Is Caffeine Bad for You?

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When it comes to overall health and wellness, is caffeine bad for you? Let’s check out the research…

According to many studies, moderate caffeine intake has certain health benefits, including lower rates of type-2 diabetes, a lower risk of certain cancers, brain conditions, and liver problems. It has also been linked to protection against Parkinson’s disease. Additional research shows that coffee can improve memory, mood, and energy levels. However, drinking too much caffeine can lead to serious risks. Adverse effects include:

· Increase in blood pressure

· An elevated heart rate

· Shortness of breath or tightness in the chest

· Tremors

· Skin irritations such as hives, eczema, rashes, acne, and severe itching

· Shortened life span

· Headaches/migraines

· Anxiety and panic attacks

· Agitation

· Angry, irritable, bad mood

· Depression

· Delusions or hallucinations

· Numbness in face, hands, or feet

· Restlessness

· Sleeping problems

· Tongue, glands, or throat swelling

· Infertility in young adults

· Muscle pain

· Digestive problems

· Dizziness

· Nausea

· Flu/cold-like symptoms

· Vision problems

· Cold sweats

· Eyes swollen shut

· Fatigue

· Addiction

Some of these effects can intensify when people experience caffeine withdrawal.

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Common sources of caffeine are found in coffee, tea, soda, energy drinks, supplements, some pain relievers, and chocolate.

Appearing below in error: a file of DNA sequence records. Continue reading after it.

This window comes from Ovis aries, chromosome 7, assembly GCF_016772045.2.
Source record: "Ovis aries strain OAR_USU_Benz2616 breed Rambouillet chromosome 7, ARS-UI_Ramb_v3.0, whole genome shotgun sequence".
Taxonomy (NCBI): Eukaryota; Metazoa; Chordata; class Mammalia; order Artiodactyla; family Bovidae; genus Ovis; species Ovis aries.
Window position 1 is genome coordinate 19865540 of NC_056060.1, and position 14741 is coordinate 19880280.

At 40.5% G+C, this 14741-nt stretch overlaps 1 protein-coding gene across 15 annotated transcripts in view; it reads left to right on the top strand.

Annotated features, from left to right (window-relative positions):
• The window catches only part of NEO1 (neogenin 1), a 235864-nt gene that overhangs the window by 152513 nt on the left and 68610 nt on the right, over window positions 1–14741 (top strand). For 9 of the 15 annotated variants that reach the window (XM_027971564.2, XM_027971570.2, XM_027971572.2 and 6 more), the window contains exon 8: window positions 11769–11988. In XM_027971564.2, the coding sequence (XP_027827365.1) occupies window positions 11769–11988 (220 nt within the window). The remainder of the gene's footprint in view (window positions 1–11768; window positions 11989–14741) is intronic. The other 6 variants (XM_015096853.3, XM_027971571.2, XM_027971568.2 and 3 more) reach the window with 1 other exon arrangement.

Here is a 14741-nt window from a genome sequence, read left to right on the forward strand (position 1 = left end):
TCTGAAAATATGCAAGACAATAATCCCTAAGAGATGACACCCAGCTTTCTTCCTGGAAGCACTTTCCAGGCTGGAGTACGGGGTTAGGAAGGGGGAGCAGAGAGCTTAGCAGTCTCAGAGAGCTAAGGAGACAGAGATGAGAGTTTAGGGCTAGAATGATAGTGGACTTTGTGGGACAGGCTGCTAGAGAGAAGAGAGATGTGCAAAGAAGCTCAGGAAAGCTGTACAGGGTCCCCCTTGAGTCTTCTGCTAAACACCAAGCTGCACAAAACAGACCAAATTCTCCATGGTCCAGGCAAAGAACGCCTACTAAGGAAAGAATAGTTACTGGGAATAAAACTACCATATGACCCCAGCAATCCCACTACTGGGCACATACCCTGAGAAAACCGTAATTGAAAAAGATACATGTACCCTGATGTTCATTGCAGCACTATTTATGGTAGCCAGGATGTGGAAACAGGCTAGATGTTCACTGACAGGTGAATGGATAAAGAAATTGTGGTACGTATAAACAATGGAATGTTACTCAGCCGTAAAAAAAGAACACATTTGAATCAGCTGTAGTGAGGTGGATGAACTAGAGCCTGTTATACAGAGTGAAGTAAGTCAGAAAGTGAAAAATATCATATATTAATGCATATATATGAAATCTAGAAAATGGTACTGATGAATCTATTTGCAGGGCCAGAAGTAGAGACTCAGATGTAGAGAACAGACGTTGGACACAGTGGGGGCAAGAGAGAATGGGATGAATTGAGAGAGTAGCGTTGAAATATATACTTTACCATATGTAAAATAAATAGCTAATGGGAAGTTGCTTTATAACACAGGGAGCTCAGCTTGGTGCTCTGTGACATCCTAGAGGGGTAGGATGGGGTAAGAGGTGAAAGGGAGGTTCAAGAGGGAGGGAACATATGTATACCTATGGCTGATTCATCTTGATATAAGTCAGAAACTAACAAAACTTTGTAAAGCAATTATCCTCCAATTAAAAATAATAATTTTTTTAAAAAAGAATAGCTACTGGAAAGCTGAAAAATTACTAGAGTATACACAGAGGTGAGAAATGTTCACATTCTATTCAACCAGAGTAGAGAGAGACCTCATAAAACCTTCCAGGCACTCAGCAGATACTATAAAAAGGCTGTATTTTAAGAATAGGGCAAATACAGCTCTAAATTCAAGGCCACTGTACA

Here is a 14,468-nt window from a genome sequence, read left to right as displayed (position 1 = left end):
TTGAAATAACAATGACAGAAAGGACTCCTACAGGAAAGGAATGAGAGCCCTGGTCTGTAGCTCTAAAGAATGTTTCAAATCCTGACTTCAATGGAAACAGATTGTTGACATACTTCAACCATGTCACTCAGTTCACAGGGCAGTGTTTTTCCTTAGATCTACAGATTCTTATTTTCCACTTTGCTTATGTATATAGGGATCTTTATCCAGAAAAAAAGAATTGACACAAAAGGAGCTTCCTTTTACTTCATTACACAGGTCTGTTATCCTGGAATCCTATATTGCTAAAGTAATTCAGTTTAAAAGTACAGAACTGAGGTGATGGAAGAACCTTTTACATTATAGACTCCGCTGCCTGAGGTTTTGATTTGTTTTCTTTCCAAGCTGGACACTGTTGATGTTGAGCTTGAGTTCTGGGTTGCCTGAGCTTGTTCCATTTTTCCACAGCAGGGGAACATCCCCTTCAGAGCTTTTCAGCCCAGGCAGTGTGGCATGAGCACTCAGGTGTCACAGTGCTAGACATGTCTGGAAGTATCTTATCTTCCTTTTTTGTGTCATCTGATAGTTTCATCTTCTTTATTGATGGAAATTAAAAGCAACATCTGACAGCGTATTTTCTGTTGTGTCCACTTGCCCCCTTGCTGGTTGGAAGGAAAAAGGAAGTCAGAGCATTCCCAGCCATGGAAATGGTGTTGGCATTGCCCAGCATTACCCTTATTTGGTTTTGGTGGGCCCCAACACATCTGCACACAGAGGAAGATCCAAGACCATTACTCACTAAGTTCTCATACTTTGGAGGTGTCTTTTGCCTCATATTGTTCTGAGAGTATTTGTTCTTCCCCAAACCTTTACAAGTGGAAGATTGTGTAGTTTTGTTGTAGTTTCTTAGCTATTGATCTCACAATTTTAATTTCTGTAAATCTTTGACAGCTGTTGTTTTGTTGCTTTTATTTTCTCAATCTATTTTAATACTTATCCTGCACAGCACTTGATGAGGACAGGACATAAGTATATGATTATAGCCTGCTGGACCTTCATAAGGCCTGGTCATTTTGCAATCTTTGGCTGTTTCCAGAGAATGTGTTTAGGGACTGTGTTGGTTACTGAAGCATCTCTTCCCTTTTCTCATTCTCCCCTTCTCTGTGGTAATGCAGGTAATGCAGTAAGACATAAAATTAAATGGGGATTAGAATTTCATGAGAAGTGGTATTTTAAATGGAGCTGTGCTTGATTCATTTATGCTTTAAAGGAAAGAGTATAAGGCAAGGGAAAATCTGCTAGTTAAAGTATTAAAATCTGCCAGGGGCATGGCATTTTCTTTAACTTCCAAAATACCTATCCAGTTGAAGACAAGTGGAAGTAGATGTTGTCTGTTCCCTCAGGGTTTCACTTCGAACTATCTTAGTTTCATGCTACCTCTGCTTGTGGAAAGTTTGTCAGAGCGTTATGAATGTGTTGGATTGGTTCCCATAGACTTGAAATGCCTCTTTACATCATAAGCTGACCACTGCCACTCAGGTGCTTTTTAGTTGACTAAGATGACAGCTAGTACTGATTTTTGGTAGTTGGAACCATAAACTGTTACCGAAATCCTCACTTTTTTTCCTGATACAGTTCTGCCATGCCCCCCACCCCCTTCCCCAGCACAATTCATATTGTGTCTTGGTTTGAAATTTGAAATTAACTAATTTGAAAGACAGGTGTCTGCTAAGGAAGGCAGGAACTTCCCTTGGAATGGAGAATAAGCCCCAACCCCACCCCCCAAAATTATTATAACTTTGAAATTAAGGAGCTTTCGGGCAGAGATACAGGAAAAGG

With conflicting information available, how much caffeine is too much? According to the Mayo Clinic, up to 400 milligrams (mg) of caffeine a day appears to be safe for most healthy adults. That’s roughly the amount of caffeine in four cups of brewed coffee, 10 cans of cola or two “energy shot” drinks. Keep in mind that the actual caffeine content in beverages varies widely, especially among energy drinks. In addition, sodas and energy drinks contain sugar, which can lead to obesity, diabetes, and certain types of cancer. They also contain chemicals, which have been linked to cancer, if over consumed.

Moderation is your best guide to caffeine consumption. If you notice any adverse effects, reduce your intake. If your symptoms become severe, it may be necessary to eliminate caffeine consumption. It’s best to consult with your doctor.

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